The study compared attorneys with other professionals, including doctors, and determined that lawyers experience alcohol use disorders at a far higher rate than other professional populations, as well as mental health distress that is more significant. The study also found that the most common barriers for attorneys to seek help were fear of others finding out and general concerns about confidentiality.
Some of the findings showed that 21 percent of lawyers in the study were determined to be “problem drinkers” (problem drinking was defined as harmful, hazardous, with possible dependence). That number increased to 32 percent of lawyers under the age 30; 28 percent of lawyers suffered from depression; 19 percent suffered from anxiety; and 11 percent of lawyers in the study admitted to contemplating suicide at some point during their legal career.
The Journal of Addiction Medicine wrote that “the study measured the prevalence of these concerns among licensed attorneys, their utilization of treatment services, and what barriers existed between them and the services they may need.”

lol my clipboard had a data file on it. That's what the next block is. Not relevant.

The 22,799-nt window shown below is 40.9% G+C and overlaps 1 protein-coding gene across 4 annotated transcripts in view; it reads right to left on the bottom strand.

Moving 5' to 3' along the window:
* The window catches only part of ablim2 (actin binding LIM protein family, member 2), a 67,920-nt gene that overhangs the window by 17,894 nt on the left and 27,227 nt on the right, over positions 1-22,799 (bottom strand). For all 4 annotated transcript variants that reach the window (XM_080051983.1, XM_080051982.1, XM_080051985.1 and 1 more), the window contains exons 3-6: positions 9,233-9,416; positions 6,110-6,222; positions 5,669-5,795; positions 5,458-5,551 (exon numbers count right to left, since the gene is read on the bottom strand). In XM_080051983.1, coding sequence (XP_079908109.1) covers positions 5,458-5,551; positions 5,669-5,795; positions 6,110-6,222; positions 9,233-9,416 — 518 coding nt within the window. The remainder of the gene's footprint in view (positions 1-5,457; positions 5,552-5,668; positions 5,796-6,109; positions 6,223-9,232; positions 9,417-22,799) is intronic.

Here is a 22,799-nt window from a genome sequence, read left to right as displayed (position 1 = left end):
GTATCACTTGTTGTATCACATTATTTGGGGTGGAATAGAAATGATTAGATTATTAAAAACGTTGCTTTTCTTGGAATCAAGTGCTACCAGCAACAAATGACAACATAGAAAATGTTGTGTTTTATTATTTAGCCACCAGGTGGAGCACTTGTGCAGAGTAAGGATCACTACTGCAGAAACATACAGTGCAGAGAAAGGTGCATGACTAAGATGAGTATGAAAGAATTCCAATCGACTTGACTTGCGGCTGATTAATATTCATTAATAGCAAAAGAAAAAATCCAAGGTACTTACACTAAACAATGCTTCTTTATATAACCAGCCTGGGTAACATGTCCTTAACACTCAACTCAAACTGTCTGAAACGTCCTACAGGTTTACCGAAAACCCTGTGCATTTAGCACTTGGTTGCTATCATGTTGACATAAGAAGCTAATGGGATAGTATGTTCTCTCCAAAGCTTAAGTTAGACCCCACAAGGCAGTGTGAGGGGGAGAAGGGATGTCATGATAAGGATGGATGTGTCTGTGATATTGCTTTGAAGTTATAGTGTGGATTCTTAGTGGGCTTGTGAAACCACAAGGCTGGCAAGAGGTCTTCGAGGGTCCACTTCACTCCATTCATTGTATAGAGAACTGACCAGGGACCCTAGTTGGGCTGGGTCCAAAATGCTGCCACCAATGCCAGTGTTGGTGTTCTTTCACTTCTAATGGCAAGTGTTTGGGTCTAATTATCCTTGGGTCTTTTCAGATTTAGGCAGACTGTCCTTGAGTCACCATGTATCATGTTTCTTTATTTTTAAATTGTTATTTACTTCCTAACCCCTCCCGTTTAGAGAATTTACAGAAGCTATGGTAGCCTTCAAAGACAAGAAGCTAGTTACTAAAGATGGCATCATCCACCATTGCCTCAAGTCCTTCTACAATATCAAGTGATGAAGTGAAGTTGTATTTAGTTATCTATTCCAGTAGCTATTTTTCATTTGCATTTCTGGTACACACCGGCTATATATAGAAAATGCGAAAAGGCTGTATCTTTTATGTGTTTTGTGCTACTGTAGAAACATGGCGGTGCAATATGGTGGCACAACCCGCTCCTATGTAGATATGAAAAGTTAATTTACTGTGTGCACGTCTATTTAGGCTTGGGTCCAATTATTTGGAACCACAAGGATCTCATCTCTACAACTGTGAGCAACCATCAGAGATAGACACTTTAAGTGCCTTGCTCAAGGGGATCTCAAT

“Instead of owning those issues and recognizing there’s a problem and then dealing with it, there’s a lot of ‘head-in-the-sand’ out there,” Weber noted. “The number one complaint is a failure to return calls; a failure to communicate.
“If there were just a little bit of stopping and taking a breath. There are some practice pointers, such as returning phone calls at 10 and 2 o’clock, that can help. Sometimes that’s not enough.
“Dennis [Carlson, Weber’s predecessor] would observe that a person would begin to shut down from activities with friends and family and other lawyers and would slowly withdraw.